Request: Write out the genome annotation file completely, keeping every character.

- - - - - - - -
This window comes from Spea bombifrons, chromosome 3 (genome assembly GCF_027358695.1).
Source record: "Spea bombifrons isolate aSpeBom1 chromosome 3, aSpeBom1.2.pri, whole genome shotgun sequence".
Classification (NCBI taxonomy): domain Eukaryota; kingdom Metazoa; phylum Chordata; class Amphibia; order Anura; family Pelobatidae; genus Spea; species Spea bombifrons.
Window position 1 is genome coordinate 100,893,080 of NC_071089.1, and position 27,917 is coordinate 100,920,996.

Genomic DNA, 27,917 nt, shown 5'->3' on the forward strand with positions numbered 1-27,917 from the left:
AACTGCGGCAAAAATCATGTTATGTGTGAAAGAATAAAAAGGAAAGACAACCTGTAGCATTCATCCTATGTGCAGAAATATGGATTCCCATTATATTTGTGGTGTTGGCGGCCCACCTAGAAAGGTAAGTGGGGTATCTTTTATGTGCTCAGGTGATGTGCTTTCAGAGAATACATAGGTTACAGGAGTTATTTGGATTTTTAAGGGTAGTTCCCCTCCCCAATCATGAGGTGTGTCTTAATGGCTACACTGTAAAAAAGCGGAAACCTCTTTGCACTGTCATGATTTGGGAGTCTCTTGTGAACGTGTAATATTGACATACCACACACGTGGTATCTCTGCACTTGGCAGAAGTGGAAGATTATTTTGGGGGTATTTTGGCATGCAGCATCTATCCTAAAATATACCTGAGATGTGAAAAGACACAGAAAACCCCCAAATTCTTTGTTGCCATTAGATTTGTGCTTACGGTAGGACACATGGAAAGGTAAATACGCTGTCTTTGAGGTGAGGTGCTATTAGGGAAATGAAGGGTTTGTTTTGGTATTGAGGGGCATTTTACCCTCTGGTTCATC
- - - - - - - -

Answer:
This window comes from Spea bombifrons, chromosome 3 (genome assembly GCF_027358695.1).
Source record: "Spea bombifrons isolate aSpeBom1 chromosome 3, aSpeBom1.2.pri, whole genome shotgun sequence".
Classification (NCBI taxonomy): domain Eukaryota; kingdom Metazoa; phylum Chordata; class Amphibia; order Anura; family Pelobatidae; genus Spea; species Spea bombifrons.
Window position 1 is genome coordinate 100,893,080 of NC_071089.1, and position 27,917 is coordinate 100,920,996.

Genomic DNA, 27,917 nt, shown 5'->3' on the forward strand with positions numbered 1-27,917 from the left:
AACTGCGGCAAAAATCATGTTATGTGTGAAAGAATAAAAAGGAAAGACAACCTGTAGCATTCATCCTATGTGCAGAAATATGGATTCCCATTATATTTGTGGTGTTGGCGGCCCACCTAGAAAGGTAAGTGGGGTATCTTTTATGTGCTCAGGTGATGTGCTTTCAGAGAATACATAGGTTACAGGAGTTATTTGGATTTTTAAGGGTAGTTCCCCTCCCCAATCATGAGGTGTGTCTTAATGGCTACACTGTAAAAAAGCGGAAACCTCTTTGCACTGTCATGATTTGGGAGTCTCTTGTGAACGTGTAATATTGACATACCACACACGTGGTATCTCTGCACTTGGCAGAAGTGGAAGATTATTTTGGGGGTATTTTGGCATGCAGCATCTATCCTAAAATATACCTGAGATGTGAAAAGACACAGAAAACCCCCAAATTCTTTGTTGCCATTAGATTTGTGCTTACGGTAGGACACATGGAAAGGTAAATACGCTGTCTTTGAGGTGAGGTGCTATTAGGGAAATGAAGGGTTTGTTTTGGTATTGAGGGGCATTTTACCCTCTGGTTCATC